You might wonder how much iodine you need to correct your deficiency.  Well, according to Dr. David Brownstein’s wonderful book called “Iodine, Why You Need It, Why You Can’t Live Without It”, some people need to take up to 50 mg of iodine daily.  However, one should do this slowly, which is why I began by taking a small dosage, and then slowly increased it each week.  As for how much iodine YOU specifically will need to take on an individual basis, this is something that will be determined through the initial test results and then through follow up testing, which is yet another good reason to consult with a natural endocrine doctor.

Why People With Hashimoto’s Thyroiditis Need To Avoid Taking Iodine

People with Hashimoto’s Thyroiditis need to avoid taking iodine until the autoimmune response is eliminated.  If they take iodine while their immune system is still malfunctioning, their symptoms most likely will worsen.  Once the immune system component has been addressed, the person can then begin an iodine loading protocol if they are deficient in iodine.

Do People With Graves’ Disease & Hyperthyroidism Have An Excess Of Iodine?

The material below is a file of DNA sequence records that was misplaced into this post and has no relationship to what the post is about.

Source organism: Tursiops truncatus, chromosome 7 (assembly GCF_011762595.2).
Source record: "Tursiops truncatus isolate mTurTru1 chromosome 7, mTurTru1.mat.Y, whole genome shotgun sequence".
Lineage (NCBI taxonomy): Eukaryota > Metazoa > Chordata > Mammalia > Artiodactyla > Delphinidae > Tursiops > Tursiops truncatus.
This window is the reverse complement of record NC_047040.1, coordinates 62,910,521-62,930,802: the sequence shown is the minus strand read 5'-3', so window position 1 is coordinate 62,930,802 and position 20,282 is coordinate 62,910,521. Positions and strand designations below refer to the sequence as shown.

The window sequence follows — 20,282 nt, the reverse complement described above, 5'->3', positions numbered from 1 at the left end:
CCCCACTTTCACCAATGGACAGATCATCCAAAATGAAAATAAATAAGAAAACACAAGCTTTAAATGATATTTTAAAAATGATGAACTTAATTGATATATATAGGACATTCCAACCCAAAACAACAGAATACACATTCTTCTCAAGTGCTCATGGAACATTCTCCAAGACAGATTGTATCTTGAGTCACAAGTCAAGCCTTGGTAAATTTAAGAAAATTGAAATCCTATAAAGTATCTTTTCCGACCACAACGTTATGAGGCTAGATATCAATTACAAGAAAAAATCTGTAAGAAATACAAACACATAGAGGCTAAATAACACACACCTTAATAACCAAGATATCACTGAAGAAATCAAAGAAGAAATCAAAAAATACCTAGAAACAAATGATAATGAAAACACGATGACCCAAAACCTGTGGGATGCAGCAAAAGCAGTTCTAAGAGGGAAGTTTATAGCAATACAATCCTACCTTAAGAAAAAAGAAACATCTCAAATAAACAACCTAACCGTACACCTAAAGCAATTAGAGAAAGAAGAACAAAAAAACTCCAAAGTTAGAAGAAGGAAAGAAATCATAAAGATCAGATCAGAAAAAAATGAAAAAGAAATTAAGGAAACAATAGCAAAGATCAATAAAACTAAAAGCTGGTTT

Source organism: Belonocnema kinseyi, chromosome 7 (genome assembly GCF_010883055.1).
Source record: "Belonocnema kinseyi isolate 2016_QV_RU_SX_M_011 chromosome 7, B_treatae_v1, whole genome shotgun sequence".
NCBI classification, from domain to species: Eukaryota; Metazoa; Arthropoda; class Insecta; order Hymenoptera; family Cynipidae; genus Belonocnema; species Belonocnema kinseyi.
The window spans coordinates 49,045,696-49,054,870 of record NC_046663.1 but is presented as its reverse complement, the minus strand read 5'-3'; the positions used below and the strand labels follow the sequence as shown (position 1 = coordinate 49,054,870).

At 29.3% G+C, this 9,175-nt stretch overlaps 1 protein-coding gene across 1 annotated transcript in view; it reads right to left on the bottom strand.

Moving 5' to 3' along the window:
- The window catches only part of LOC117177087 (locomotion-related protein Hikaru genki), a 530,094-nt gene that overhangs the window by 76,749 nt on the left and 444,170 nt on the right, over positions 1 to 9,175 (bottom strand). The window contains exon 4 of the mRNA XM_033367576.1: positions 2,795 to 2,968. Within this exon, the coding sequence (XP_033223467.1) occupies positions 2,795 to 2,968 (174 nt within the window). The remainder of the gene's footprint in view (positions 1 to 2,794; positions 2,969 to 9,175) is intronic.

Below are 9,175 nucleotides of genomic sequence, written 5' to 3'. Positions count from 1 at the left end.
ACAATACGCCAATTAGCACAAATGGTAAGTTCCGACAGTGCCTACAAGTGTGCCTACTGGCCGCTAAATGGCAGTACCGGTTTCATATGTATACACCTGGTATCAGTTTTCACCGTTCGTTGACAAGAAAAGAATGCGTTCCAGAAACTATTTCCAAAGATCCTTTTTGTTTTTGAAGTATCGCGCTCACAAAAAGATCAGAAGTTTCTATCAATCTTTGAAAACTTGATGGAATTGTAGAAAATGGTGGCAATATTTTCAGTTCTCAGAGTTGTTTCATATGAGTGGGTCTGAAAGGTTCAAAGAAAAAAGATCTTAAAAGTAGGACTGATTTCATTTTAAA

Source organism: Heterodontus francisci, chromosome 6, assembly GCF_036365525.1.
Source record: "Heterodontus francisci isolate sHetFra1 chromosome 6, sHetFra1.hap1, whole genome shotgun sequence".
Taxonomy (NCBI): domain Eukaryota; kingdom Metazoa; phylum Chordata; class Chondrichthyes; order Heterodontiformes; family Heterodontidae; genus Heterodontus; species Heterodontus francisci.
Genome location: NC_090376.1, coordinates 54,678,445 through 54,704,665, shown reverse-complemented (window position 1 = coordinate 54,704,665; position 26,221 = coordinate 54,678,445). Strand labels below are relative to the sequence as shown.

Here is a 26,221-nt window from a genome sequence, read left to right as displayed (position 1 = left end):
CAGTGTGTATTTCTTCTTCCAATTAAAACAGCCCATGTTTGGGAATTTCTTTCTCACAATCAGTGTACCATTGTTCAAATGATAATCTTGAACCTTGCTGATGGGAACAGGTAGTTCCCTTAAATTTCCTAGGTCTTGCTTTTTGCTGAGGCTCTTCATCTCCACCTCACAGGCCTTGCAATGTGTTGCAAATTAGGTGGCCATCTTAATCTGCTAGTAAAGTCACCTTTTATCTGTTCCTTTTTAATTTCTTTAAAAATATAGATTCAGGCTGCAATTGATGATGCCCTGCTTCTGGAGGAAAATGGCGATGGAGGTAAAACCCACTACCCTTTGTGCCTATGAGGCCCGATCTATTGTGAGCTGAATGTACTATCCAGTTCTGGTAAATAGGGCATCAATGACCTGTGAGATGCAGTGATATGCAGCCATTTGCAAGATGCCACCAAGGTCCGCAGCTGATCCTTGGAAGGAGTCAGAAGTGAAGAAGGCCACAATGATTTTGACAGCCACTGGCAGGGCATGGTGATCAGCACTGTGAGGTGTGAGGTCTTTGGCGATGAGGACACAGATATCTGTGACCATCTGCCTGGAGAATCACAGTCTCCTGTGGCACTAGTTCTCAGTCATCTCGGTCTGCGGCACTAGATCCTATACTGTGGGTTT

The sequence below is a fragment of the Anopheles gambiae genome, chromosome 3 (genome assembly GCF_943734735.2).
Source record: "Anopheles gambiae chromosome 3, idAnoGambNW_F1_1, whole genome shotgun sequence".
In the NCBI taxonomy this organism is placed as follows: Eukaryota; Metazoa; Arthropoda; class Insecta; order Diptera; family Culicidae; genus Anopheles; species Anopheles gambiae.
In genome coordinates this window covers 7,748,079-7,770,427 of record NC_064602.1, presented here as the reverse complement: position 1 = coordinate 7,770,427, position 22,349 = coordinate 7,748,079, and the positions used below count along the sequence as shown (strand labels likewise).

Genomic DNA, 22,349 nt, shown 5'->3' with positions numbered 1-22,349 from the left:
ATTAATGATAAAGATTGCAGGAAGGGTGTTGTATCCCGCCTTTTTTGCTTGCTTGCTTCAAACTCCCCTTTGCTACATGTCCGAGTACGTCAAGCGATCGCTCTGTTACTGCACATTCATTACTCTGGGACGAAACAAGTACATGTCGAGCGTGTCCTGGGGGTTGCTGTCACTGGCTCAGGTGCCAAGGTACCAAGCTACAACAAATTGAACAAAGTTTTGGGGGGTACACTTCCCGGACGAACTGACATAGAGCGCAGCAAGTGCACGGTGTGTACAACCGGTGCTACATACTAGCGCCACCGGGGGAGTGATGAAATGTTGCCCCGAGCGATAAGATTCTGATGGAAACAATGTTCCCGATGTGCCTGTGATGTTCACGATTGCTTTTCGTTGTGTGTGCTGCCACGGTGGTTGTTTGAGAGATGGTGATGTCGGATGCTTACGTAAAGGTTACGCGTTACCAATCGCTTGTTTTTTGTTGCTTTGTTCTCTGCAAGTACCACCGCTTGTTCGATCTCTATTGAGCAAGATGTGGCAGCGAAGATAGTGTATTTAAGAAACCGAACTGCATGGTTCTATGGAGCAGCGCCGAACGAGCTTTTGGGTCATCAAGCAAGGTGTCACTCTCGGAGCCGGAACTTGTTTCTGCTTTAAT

As mentioned earlier, some healthcare professionals mistakenly think that all people with hyperthyroidism, including those with Graves’ Disease, have an excess of iodine.  The reason they think this is the case is because iodine is involved in the production of thyroid hormone.  As a result, they assume that someone who is making an excess of thyroid hormone also has an excess of iodine.  But no studies have confirmed this, which is why the only way to know if someone is iodine deficient is through proper testing, as described above.

In summary, many people with different types of thyroid conditions are iodine deficient.  And for those looking to restore their health back to normal through a natural thyroid treatment protocol, it is essential to correct such a deficiency.  For more information on iodine deficiency, and how to correct and prevent it, I highly recommend reading the book by Dr. David Brownstein.  Although the title might sound boring, it is actually a very interesting book that can help many people with thyroid conditions achieve optimal health.

Note: Even though iodine deficiency affects both people with hyperthyroidism and hypothyroidism, I embedded a video below which discusses iodine deficiency in people with hypothyroidism.  But most of the information in this video also applies to people with hyperthyroidism as well.

Other Articles You Might Like To Read:

My Personal Thyroid Diet

A Modified Thyroid Diet

Be Wary Of Natural Thyroid Support Supplements

5 Essential Supplements For Optimal Thyroid Health

What Is The Best Thyroid Supplement To Take?